FTC reaches $1.7 million settlement with mortgage relief scam defendant


On February 23, 2017, the Federal Trade Commission (FTC) issued a press release announcing that it had entered into a stipulated order with a defendant in an alleged mortgage relief scam.

The defendant, Gabriel Stewart was the last of six defendants to resolve charges brought by the FTC in July 2014. The FTC alleged that the defendants were involved in a mortgage relief scam that “preyed upon distressed homeowners,” including elderly consumers. Stewart allegedly participated in the scheme operating under the fictitious names “2Apply” and “UW Solutions.” According to the FTC’s complaint, Stewart and the other defendants engaged in the following practices:

  • Promised consumers that they will lower the consumer’s mortgage interest rates or help them avoid foreclosure when they typically did not achieve such results;
  • Pretended that they were affiliated with, or endorsed by a government agency; and
  • Illegally charged up-front fees of up to $695.

The FTC brought the action in 2014 as part of a joint federal and state enforcement sweep called “Operation Mis-Modification.” In September, 2016, the US District Court for the Central District of California granted summary judgment against one individual defendant and entered default judgments against four other defendants. The court found the defendants jointly and severally liable, imposed a ban, and entered judgment for over $1.7 million.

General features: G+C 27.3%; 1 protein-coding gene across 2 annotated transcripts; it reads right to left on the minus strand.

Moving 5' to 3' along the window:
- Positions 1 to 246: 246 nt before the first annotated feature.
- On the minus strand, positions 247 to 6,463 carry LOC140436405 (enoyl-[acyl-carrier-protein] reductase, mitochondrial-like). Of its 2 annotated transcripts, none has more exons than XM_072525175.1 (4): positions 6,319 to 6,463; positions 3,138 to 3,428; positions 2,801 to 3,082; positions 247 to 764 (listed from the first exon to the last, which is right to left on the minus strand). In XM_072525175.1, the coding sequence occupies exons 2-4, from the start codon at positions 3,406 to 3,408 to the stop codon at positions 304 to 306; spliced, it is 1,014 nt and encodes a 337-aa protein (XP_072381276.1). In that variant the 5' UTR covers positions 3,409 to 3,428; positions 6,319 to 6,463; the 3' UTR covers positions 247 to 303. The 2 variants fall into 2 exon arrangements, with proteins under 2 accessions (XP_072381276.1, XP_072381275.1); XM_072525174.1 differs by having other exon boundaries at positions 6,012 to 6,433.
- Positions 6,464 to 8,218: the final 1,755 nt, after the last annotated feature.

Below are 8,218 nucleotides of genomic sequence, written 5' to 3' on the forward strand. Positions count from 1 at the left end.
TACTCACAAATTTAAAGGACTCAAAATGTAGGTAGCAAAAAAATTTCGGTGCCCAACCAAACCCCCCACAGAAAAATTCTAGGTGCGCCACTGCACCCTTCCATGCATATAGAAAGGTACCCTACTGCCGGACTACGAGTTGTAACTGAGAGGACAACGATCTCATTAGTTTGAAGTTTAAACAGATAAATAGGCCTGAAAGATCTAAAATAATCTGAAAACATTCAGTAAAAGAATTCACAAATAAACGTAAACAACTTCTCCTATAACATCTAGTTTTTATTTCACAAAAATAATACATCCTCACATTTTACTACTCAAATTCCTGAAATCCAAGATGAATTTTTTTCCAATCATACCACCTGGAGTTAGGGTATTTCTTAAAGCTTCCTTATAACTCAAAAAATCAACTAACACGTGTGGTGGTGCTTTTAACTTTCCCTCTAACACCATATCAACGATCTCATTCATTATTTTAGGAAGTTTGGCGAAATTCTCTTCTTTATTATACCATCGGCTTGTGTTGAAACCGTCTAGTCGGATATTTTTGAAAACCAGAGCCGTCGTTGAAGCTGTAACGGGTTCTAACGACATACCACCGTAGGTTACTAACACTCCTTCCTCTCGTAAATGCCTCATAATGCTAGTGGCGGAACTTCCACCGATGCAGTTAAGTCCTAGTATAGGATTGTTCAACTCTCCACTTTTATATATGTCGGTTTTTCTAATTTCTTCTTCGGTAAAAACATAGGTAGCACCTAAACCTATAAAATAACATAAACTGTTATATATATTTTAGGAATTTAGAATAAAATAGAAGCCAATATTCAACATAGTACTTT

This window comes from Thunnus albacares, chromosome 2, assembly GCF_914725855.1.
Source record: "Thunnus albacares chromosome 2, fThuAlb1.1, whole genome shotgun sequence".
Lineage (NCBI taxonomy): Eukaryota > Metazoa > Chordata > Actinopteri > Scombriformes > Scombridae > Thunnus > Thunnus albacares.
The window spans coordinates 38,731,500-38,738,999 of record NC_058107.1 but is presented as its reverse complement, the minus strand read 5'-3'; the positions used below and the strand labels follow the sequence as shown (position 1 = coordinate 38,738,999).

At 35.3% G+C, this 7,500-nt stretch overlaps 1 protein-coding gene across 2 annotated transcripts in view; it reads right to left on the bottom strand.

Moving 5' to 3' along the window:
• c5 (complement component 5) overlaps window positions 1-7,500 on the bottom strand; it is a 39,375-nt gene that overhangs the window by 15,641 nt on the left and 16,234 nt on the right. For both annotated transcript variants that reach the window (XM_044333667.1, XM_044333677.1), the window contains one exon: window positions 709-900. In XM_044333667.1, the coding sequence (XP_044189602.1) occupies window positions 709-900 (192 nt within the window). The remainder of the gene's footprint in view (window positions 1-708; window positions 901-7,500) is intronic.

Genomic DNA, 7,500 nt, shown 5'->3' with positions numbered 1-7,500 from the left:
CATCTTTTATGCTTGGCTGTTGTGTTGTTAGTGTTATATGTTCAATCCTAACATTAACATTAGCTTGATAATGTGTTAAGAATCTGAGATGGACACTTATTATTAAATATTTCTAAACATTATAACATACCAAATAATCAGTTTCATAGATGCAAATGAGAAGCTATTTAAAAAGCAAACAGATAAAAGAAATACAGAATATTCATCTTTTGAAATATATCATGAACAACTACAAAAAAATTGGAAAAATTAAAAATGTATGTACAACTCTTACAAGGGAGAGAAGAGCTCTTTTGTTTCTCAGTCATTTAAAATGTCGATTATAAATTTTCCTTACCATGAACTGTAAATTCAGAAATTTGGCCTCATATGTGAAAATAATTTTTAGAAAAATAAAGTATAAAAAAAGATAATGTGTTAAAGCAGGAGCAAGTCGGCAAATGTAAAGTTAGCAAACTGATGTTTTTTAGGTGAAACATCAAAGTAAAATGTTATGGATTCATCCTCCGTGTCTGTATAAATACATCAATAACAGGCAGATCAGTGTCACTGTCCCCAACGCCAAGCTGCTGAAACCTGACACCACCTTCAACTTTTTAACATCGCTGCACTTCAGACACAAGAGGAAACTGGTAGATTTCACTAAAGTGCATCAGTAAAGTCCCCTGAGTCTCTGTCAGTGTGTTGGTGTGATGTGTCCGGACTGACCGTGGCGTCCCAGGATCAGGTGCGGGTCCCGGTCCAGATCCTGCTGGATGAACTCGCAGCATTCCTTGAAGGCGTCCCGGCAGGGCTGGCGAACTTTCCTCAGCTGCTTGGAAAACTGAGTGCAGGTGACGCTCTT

According to the FTC, litigation against Stewart, the final defendant continued until the stipulated order was entered into on February 21, 2017. Under the terms of the settlement, Stewart is permanently banned from the mortgage and debt relief business. The order also prohibits Stewart from making misrepresentations relating to financial and other products and services. In addition, the court entered a judgment against Stewart in the amount of $1,784,864 which he is jointly and severally liable for along with the other defendants. At this time, however, Stewart is only required to pay $105,487 to the FTC. The $1.7 million judgment was suspended based on a review of the Stewart’s financial representations, but will become due immediately if Stewart is found to have misrepresented his financial condition.